Dale-Jones Josie, the British representative, shared her experience on the issue of censorship; narrating how a recent show she produced and directed was stopped from showing. And she asked some questions which obviously would deserve some golden answers whenever any of the participants plan to make a new show: What can we show? What can we not show? Who should determine what we show or don’t show? We as theatre makers? Our audience, or the state?
SPEAKING on his experience, Mexico’s Legaspy Gallardo Armando, a theatre for young audience practitioner from Mexico, said, “This is exciting to me because I am having the opportunity to meet with other young practitioners from around the world, helping me to understand other contexts and perspectives other than what I have known and work with within Mexico. This is a rare opportunity, and I am sure to make good use of this.” He added that the festival itself has been a great learning opportunity.
For the Romanian playwright and Harvard University student, Cucuta Felicia, it was a case of curiosity which gives way to excitement. “…this is a good incubation lab. Whether we call it next or new generation, the fact remains that the ideology behind this initiative is to stimulate idea and promote cultural exchange, and that it has achieved,” she said.
“I have met other young people who are passionate about what they do and who have had the opportunity to look at things from other people’s perspective, through the performances we have seen and the conversations we have had among the New Generation participants and of course, with other more established participants at the festival,” Felicia concluded.
Spain’s representative on the New Generation programme, a freelance theatre maker, Salmerón Sanchis Carmen is of the opinion that there could never been a better opportunity to learn than this, at the point of registration. “And I was right. After what we were taken through, I agree with myself that there couldn’t have been a better way to pass on the baton of cultural leadership than this. I came with no expectation but with an open mind, to learn and to share, and I must confess that we had a wonderful group, and this opportunity has left me with many things to ponder about and many issues to explore.” She added that the idea of creating bound, connecting people, and sharing ideas, is something very beautiful and special. More especially as it is geared towards finding solution, not just to issues in the cultural sector, but in our society generally. “There are things I could never thought of that this opportunity has opened my eyes to, and to that I say bravo to the JES team.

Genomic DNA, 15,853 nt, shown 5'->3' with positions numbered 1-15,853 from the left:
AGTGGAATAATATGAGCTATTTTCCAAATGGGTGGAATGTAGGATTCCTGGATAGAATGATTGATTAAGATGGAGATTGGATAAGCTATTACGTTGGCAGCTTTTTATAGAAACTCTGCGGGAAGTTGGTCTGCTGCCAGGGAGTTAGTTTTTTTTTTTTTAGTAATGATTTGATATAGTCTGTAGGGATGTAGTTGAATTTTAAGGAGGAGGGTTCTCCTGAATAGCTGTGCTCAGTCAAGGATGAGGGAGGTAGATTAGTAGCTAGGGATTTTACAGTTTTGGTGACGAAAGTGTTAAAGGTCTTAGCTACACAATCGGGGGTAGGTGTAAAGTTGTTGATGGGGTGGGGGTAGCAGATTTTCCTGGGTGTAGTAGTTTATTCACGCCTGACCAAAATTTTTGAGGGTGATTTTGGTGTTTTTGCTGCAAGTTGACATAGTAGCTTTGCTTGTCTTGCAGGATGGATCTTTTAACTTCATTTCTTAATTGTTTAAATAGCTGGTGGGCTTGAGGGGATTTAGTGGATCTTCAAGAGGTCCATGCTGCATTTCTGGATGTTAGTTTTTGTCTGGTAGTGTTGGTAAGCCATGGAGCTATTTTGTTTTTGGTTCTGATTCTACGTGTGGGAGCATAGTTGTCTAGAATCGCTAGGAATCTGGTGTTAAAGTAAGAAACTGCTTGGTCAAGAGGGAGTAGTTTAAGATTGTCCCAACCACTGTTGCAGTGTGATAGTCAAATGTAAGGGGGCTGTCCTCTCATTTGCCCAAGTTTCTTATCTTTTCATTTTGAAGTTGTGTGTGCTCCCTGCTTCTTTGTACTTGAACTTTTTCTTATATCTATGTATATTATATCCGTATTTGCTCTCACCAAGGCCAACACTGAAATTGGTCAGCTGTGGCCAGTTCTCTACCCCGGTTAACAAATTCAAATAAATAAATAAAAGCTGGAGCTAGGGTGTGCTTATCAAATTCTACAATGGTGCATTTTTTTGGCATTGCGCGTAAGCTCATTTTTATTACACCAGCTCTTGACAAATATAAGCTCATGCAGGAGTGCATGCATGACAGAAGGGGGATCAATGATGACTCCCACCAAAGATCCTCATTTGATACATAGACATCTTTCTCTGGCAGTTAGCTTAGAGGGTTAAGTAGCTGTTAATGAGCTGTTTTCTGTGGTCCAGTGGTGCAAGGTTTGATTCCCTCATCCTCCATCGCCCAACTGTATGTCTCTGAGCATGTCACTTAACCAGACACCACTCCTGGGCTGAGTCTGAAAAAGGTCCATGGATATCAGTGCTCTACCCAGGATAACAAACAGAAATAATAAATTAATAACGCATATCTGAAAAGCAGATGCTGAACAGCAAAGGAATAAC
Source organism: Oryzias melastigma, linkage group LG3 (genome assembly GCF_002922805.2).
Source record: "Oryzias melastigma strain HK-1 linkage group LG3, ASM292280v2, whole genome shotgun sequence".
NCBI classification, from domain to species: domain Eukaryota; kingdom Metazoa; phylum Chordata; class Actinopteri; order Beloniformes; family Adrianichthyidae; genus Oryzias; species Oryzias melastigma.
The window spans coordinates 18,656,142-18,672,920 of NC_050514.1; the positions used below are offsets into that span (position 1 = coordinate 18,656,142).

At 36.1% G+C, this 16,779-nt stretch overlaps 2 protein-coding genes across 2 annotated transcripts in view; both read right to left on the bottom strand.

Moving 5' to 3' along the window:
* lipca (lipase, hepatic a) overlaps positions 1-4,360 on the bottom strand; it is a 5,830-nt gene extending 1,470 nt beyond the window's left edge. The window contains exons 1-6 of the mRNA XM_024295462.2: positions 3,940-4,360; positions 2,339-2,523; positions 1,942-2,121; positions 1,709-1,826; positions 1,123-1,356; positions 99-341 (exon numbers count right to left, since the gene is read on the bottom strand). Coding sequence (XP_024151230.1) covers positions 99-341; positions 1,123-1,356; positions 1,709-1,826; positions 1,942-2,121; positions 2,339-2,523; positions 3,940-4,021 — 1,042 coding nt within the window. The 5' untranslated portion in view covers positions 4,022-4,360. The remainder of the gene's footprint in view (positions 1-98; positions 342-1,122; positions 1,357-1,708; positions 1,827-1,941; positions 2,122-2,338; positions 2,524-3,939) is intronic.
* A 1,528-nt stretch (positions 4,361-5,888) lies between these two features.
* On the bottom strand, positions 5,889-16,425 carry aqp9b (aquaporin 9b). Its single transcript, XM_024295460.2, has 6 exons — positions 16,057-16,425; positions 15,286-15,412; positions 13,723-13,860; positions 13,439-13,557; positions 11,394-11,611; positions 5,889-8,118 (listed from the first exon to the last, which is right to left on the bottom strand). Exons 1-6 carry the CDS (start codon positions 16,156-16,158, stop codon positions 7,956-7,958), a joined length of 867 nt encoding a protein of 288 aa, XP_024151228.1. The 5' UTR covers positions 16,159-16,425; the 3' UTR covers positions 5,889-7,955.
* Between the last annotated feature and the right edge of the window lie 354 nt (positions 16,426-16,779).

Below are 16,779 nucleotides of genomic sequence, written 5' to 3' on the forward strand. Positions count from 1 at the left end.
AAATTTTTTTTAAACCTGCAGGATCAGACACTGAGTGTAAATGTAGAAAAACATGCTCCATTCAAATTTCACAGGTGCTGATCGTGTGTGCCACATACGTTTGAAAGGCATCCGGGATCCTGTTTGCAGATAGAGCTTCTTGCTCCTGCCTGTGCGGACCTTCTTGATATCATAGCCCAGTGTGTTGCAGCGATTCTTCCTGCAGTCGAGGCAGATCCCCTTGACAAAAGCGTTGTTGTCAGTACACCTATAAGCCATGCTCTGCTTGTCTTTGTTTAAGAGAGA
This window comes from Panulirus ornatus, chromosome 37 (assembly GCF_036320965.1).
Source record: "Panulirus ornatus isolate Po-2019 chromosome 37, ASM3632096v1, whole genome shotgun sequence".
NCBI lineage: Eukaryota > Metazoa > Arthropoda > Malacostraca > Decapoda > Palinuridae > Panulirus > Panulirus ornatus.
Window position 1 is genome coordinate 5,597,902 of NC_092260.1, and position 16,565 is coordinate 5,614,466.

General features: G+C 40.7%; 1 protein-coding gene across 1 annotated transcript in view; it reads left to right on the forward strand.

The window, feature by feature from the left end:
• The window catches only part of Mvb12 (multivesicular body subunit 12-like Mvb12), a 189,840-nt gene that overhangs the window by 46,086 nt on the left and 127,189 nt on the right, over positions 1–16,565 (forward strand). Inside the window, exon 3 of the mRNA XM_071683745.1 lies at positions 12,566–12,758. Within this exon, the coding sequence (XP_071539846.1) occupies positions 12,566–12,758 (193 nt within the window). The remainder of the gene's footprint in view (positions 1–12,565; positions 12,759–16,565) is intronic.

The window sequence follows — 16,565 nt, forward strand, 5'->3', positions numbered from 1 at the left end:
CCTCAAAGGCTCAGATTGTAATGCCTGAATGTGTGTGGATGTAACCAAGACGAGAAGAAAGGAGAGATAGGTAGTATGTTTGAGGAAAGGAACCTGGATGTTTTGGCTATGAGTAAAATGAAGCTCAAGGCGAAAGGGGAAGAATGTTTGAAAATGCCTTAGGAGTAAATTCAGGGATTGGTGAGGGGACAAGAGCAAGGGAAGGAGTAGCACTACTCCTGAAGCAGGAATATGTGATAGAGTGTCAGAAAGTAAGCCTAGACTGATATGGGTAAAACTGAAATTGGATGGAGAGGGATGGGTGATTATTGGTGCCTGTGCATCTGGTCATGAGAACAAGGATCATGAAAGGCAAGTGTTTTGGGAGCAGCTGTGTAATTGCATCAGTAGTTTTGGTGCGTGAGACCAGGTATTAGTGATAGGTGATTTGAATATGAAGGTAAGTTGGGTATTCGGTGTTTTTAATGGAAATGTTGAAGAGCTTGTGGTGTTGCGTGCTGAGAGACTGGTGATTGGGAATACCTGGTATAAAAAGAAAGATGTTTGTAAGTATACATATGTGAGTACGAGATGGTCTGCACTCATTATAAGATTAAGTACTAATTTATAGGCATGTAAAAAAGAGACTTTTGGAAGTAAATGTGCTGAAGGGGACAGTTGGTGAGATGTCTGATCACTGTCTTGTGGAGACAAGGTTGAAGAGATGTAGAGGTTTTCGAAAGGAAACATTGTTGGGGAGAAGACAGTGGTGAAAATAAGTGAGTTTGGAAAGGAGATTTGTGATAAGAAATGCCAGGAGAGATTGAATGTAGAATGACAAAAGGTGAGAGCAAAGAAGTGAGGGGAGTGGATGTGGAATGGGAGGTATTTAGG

There could probably not have been a better way to sum up the impact of the New Generation programme, than the opinion of Frederic Lilje who said he was surprised at the reception the idea received from the participants. He said, “Surprised in the sense that all those who applied were excited at the opportunity to meet with other people whom they have no previous knowledge of. And, of course, the level of openness with which the group related and discussed for eight days, especially at a time like this, with all that is going on around the world.”
Lilje, however, bemoaned the fact that a week was enough because there were many issues to deal with and hoped that in subsequent edition, participants of the New Generation programme would have more time to work together apart from seeing shows.